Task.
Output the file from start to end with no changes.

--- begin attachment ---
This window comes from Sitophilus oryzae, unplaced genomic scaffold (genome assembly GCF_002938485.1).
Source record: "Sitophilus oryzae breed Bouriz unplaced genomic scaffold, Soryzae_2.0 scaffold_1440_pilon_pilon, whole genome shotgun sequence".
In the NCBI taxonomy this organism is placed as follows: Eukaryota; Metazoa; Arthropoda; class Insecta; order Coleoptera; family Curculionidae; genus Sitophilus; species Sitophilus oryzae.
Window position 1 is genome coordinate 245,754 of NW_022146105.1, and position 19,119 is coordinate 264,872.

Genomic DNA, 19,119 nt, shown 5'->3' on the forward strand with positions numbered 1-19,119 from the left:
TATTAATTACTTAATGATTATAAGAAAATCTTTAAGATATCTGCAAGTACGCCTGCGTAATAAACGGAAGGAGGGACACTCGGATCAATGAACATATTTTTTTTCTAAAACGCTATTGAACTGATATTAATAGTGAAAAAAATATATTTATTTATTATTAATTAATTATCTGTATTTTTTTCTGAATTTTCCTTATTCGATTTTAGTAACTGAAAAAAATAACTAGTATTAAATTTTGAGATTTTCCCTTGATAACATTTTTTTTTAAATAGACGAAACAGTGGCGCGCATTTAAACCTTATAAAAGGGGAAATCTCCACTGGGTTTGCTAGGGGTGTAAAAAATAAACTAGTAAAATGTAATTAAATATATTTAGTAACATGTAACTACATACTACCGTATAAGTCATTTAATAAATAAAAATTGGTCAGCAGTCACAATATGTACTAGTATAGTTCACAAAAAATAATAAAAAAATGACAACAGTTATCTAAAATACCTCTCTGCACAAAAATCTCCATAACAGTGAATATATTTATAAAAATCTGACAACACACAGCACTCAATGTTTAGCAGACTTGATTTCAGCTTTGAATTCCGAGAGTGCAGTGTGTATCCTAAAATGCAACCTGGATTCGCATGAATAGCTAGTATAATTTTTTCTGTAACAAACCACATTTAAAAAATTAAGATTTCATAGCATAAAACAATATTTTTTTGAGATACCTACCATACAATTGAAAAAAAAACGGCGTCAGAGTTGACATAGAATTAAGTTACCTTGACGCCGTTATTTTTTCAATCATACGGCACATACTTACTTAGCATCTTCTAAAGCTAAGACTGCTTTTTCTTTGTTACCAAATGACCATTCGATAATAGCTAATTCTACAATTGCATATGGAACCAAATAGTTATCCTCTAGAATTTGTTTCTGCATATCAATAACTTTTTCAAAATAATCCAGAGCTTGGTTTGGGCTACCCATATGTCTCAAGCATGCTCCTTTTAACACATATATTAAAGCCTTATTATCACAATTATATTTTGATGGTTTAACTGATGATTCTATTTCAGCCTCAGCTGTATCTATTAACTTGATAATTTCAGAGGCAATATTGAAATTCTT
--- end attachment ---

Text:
This window comes from Sitophilus oryzae, unplaced genomic scaffold (genome assembly GCF_002938485.1).
Source record: "Sitophilus oryzae breed Bouriz unplaced genomic scaffold, Soryzae_2.0 scaffold_1440_pilon_pilon, whole genome shotgun sequence".
In the NCBI taxonomy this organism is placed as follows: Eukaryota; Metazoa; Arthropoda; class Insecta; order Coleoptera; family Curculionidae; genus Sitophilus; species Sitophilus oryzae.
Window position 1 is genome coordinate 245,754 of NW_022146105.1, and position 19,119 is coordinate 264,872.

Genomic DNA, 19,119 nt, shown 5'->3' on the forward strand with positions numbered 1-19,119 from the left:
TATTAATTACTTAATGATTATAAGAAAATCTTTAAGATATCTGCAAGTACGCCTGCGTAATAAACGGAAGGAGGGACACTCGGATCAATGAACATATTTTTTTTCTAAAACGCTATTGAACTGATATTAATAGTGAAAAAAATATATTTATTTATTATTAATTAATTATCTGTATTTTTTTCTGAATTTTCCTTATTCGATTTTAGTAACTGAAAAAAATAACTAGTATTAAATTTTGAGATTTTCCCTTGATAACATTTTTTTTTAAATAGACGAAACAGTGGCGCGCATTTAAACCTTATAAAAGGGGAAATCTCCACTGGGTTTGCTAGGGGTGTAAAAAATAAACTAGTAAAATGTAATTAAATATATTTAGTAACATGTAACTACATACTACCGTATAAGTCATTTAATAAATAAAAATTGGTCAGCAGTCACAATATGTACTAGTATAGTTCACAAAAAATAATAAAAAAATGACAACAGTTATCTAAAATACCTCTCTGCACAAAAATCTCCATAACAGTGAATATATTTATAAAAATCTGACAACACACAGCACTCAATGTTTAGCAGACTTGATTTCAGCTTTGAATTCCGAGAGTGCAGTGTGTATCCTAAAATGCAACCTGGATTCGCATGAATAGCTAGTATAATTTTTTCTGTAACAAACCACATTTAAAAAATTAAGATTTCATAGCATAAAACAATATTTTTTTGAGATACCTACCATACAATTGAAAAAAAAACGGCGTCAGAGTTGACATAGAATTAAGTTACCTTGACGCCGTTATTTTTTCAATCATACGGCACATACTTACTTAGCATCTTCTAAAGCTAAGACTGCTTTTTCTTTGTTACCAAATGACCATTCGATAATAGCTAATTCTACAATTGCATATGGAACCAAATAGTTATCCTCTAGAATTTGTTTCTGCATATCAATAACTTTTTCAAAATAATCCAGAGCTTGGTTTGGGCTACCCATATGTCTCAAGCATGCTCCTTTTAACACATATATTAAAGCCTTATTATCACAATTATATTTTGATGGTTTAACTGATGATTCTATTTCAGCCTCAGCTGTATCTATTAACTTGATAATTTCAGAGGCAATATTGAAATTCTT